For all that Orange Is The New Black fails, at times, to engage realistically with the horrors of the prison system—in our recent roundtable, Yasmin Nair said that it often portrayed prison as a girls’ night out,” and I can’t particularly disagree on that point — I’m impressed by how it can translate hard facts about prison life into drama. The SHU scenes are some of its strongest work. We’ve only heard it whispered about, to date; we’ve seen some of its horrors reflected in Janae’s shell-shock upon leaving and Tricia’s terror of going there. It’s been the show’s Bad Thing, its hidden monster, its Room 101: The one place you never want to end up. And when we finally arrive, with Piper, it justifies that reputation. That establishing shot down the corridor looks like a tour of Hell. 

But what many viewers might not notice— unless they’ve spent time reading up on the psychological effects of solitary confinement — is that much of what we see and hear in these scenes is essentially non-fiction. Suicidal tendencies, check. Outbursts of rage or violent impulses, check. Auditory hallucinations, check. The offensively bland prison loaf is real; the shackled showers are real; the lighting that removes your sense of time is real. This show is going out to millions of fans, many of whom might be hostile to or just uninterested in the solitary confinement is torture” arguments that circulate through the progressive press. But they’ll be interested in, and disturbed by, the terrible things that happen to fictional character Piper Chapman while she’s there. And if they do look into solitary confinement, motivated by their interest in the show — even a lazy, curious Google would do it — they’ll see that all of this happens to real people, thousands of them. They’ll have already been exposed to the real-life cruelty of solitary confinement, just because they liked a show and cared about one of its characters. Bringing that much attention to that torture is an admirable deed, and it’s more than most TV shows ever accomplish.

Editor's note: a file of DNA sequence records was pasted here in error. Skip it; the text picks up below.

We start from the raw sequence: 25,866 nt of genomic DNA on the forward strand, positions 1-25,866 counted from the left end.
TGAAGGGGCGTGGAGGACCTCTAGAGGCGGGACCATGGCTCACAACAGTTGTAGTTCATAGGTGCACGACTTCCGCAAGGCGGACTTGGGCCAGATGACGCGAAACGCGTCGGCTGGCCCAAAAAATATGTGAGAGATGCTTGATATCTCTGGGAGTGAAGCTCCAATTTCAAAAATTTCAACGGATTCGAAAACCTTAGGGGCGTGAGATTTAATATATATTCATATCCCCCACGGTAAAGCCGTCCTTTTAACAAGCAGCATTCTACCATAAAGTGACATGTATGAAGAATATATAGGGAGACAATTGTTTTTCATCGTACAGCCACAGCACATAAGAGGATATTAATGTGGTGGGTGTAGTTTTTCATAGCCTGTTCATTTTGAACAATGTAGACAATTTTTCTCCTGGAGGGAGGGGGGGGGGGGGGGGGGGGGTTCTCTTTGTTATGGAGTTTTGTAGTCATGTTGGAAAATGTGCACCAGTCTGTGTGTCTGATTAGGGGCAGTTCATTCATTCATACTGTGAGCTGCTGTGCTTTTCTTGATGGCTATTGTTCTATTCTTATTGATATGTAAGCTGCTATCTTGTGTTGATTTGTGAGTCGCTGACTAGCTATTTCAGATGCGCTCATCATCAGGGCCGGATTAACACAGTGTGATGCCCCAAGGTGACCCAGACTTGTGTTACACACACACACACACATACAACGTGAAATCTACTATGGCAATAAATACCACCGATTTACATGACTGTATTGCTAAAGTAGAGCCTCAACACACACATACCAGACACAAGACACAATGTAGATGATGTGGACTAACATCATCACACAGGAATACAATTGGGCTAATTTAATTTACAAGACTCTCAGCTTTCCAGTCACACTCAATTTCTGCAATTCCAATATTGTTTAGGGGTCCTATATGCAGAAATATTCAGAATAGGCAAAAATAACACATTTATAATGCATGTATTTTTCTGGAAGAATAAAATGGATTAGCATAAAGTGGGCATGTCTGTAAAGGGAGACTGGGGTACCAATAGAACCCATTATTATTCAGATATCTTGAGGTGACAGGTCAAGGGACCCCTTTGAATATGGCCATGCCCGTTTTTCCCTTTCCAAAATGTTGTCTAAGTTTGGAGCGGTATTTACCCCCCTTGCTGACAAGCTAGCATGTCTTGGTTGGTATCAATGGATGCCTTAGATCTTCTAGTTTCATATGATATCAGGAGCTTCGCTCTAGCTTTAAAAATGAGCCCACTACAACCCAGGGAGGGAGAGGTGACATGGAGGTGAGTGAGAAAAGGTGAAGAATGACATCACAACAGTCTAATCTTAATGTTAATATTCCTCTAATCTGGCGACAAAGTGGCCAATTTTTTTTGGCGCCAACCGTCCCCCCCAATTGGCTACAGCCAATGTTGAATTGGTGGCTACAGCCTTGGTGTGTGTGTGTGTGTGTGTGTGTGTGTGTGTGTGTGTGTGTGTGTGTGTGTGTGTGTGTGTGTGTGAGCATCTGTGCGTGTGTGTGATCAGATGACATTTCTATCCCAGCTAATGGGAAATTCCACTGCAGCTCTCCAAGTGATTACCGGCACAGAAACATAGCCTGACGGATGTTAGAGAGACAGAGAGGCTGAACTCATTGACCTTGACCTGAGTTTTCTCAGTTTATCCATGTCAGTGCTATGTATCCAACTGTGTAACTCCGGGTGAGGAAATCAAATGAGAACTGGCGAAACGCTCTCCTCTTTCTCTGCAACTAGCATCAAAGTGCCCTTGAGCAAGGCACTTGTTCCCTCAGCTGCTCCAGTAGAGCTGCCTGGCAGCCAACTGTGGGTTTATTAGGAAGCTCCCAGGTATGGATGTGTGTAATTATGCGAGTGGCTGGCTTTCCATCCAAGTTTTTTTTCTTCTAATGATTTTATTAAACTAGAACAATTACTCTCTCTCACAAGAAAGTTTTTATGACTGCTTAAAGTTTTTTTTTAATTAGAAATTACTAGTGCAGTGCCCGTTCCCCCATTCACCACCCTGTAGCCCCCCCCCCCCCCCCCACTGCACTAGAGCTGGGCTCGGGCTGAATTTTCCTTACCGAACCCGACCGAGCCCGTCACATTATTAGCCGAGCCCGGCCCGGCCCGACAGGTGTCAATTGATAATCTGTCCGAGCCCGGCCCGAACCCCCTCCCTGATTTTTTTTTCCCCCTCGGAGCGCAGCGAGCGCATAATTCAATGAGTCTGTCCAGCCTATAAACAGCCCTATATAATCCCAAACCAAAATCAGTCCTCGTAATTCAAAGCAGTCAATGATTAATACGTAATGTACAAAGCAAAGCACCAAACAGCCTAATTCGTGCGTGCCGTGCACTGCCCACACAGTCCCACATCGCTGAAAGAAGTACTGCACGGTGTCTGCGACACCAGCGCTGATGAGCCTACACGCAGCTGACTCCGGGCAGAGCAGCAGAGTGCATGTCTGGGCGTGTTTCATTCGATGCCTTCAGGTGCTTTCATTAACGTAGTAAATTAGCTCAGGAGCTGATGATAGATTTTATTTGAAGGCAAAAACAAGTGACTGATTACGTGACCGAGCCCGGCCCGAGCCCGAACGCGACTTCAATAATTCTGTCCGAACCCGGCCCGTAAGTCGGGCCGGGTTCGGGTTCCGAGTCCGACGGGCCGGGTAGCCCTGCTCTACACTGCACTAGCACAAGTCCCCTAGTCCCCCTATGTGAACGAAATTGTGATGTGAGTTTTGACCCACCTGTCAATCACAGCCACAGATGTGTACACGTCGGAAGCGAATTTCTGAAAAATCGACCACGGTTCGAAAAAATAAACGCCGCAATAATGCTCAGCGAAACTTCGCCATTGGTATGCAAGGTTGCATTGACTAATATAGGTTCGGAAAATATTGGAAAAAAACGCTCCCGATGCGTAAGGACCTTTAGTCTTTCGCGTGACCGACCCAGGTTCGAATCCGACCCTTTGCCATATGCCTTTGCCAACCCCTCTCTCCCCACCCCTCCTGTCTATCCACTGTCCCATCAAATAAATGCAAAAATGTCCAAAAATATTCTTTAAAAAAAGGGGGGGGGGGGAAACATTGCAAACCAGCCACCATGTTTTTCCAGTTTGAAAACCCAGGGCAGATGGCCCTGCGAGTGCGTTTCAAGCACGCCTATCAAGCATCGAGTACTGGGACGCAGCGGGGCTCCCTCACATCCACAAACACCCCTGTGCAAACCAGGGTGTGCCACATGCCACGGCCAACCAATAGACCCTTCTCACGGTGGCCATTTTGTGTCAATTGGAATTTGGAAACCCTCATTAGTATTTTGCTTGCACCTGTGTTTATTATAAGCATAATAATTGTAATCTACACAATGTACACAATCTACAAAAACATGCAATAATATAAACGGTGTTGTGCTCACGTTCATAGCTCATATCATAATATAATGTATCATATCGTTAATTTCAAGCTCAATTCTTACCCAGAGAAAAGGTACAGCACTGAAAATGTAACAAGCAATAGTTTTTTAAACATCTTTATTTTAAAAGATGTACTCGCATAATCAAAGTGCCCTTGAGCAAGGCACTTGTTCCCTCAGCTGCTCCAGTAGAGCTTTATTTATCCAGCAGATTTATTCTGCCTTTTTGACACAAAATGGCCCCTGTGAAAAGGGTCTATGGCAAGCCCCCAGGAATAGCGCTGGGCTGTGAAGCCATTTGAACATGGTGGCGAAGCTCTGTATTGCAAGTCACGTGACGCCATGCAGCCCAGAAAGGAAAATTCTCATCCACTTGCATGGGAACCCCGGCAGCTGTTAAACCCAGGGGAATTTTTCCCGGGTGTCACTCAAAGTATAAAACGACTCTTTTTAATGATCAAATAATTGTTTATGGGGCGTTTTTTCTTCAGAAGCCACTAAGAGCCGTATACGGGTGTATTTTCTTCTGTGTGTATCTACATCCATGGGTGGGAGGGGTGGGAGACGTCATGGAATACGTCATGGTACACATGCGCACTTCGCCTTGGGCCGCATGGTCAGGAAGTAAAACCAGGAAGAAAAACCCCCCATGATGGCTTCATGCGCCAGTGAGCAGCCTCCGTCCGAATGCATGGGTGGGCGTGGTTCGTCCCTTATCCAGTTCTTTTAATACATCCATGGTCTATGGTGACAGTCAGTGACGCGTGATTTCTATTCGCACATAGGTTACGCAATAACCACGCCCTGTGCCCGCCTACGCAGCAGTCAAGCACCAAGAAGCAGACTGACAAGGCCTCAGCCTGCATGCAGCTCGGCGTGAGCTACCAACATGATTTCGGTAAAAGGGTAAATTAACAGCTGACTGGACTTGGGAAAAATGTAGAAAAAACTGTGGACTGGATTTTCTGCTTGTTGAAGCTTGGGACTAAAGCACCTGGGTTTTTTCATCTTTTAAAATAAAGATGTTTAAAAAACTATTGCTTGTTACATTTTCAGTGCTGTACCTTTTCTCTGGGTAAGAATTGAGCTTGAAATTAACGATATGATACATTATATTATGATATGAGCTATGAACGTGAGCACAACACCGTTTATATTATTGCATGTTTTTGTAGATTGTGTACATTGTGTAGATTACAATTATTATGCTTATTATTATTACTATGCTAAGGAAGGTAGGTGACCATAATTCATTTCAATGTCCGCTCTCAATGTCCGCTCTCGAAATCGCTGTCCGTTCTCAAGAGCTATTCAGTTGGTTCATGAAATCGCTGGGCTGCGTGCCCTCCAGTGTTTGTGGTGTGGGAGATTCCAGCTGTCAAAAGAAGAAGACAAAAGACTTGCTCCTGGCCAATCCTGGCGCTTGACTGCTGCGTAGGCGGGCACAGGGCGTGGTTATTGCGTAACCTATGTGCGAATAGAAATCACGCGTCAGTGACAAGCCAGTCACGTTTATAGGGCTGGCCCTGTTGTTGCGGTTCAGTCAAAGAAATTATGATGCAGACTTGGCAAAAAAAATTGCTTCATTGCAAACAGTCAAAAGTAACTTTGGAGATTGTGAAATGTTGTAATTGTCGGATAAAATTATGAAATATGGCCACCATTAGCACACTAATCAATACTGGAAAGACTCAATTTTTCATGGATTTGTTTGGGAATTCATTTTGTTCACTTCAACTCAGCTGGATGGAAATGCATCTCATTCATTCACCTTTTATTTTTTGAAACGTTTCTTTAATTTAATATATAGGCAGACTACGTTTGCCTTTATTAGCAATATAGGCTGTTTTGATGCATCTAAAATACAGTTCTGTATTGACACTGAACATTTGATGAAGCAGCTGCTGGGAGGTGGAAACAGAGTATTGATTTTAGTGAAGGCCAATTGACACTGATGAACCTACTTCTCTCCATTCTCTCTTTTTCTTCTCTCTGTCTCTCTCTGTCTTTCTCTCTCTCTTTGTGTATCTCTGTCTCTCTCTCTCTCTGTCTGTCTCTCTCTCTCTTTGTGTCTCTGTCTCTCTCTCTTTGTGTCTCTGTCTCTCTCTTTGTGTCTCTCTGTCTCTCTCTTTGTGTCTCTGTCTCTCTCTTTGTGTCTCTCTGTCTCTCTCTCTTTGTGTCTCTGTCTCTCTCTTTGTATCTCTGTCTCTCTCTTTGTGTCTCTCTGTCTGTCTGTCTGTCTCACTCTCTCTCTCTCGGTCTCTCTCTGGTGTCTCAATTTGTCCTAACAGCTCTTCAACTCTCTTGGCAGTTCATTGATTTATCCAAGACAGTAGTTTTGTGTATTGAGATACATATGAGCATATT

Which is half the reason this stands out as one of my favorite episodes. The other half is this: We finally get a solid look into what happened to Alex. The missing piece of her character clicks into place, and with it, the puzzle of why Piper and Alex happened, and why they went wrong. And it’s just this: Alex grew up working-class. And Alex grew up ashamed. And Piper grew up as neither one of these things. 

This is how Alex happened: She didn’t have the right shoes. She didn’t have the right clothes. She didn’t have a father. Some little blonde girl, some rich asshole in training, mocked her and shut her out and called her Pigsty” every day of her life. Her mother tried to console her, to tell her those girls would have boring lives” (here’s what Alex said to Piper: You were just some boring girl from Connecticut) and that they think they’re all fucking fancy” (here’s what Alex said to Piper: You Park Slope narcissist).